Kurt, it’s called subtext, and it requires you to read between the lines. The ad shows an effeminate man wearing short-shorts and sashaying down the street. Gay men are stereotyped as effeminate; short-shorts are depicted as gay in popular culture; sashaying is also stereotypical gay behavior (it’s even referred to as “swishing” sometimes). Sorry, but the guys saying that this is not homophobic seem really stupid to me, like they’re just not very bright and either did not go to college; or did not study well; or did not study anything that fosters the ability to read and interpret critically; or are still very young and just have not developed those skills yet. Of course, some of them are just trolls trying to make the rest of us angry by playing dumb, but that’s not very intelligent behavior, either.

  13. Daniel Oneil says

    Pathetic. Only one word describes this kind of advertising, and I will NEVER give out their sorry ass candy to the 300 kids who come to my door at Halloweeen. FUCK these candy makers.
    I am sick of their spokesman, and their sorry ass message. No, I do not accept their excuse, and NO I do not want to ever hear from their ad reps in any forum again.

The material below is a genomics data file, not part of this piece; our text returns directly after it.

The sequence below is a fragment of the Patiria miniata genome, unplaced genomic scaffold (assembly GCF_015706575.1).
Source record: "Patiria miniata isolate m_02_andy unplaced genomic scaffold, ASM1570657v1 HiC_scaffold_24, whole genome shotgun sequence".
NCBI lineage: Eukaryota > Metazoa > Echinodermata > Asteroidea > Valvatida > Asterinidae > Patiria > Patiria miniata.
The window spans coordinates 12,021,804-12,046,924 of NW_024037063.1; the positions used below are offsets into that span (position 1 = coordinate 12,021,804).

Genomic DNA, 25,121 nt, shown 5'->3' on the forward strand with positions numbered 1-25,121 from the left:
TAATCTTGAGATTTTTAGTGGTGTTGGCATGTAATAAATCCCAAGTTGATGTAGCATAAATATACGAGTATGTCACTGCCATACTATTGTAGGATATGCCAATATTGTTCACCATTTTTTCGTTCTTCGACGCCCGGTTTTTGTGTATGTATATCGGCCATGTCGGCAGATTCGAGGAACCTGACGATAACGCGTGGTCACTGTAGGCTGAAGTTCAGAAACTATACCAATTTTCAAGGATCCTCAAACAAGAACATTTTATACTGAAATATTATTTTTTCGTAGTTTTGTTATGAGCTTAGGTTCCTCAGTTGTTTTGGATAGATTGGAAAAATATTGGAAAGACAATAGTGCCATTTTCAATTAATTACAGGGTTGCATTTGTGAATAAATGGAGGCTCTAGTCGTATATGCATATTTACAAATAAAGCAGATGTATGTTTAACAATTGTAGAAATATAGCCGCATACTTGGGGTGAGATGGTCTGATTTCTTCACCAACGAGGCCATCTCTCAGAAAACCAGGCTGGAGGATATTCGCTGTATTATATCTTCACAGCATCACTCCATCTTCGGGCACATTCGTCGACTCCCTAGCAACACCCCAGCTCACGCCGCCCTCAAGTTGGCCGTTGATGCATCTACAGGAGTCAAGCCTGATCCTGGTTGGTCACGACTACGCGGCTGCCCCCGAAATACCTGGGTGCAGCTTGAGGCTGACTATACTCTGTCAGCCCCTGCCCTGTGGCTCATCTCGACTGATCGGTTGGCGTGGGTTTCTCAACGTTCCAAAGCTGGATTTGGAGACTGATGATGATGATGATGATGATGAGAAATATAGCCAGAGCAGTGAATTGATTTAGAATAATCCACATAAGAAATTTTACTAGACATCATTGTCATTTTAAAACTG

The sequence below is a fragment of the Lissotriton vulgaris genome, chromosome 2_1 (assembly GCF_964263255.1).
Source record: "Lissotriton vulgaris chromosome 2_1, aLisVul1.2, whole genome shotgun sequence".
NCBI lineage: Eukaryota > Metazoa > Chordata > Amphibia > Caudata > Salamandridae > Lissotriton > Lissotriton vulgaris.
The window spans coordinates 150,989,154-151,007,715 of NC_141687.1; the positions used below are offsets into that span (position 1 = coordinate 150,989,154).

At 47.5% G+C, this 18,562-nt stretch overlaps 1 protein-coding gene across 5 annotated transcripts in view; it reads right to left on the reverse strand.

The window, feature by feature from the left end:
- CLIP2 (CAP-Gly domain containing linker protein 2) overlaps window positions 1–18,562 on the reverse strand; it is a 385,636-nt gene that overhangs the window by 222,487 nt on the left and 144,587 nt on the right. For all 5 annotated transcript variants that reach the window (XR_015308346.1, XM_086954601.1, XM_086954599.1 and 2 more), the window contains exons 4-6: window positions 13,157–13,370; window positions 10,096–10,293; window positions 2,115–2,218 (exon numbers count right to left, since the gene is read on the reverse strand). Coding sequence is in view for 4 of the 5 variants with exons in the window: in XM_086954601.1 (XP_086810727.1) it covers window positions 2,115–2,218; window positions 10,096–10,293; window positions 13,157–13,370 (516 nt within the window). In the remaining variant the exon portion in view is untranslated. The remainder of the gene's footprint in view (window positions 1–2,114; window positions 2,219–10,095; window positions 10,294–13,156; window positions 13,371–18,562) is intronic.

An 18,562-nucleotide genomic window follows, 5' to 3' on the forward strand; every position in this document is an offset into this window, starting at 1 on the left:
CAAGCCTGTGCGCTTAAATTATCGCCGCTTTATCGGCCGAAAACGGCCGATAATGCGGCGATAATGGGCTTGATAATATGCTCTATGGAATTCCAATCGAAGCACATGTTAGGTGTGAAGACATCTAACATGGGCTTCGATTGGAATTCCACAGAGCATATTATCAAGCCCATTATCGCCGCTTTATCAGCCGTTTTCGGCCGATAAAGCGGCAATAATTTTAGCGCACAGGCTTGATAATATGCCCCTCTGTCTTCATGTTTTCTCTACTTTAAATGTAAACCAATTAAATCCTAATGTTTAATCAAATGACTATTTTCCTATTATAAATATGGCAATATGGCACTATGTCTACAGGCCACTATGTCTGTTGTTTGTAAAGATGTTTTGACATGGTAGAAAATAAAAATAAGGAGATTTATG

-Dan O’Neil,
    Bend Oregon

  14. chad says

    This ad is clearly homophobic ,its intent is to appeal to sublte homophobia and people who dont see this must be voting for John Mccain. Get some nuts is clearly talking about more than the candy-bar,and violence towards anyone percieved as a bit effiminite is clearly the message here. Wow the fact that some gay people dont see that ,or all people is mind-boggling to me.

  15. paul says

    I love Mr. T and I LOL’ed when he said that he’s been “pityin fools for 28 years”! Love him.

    Loved him when he had Boy George on the A-Team when I was a wee lad, and I love him now.

    Up in the air about the commercial. I can see both sides, but it makes me a little uncomfortable.

    I could still use a little more Mr. T though.

  16. PeKeMo says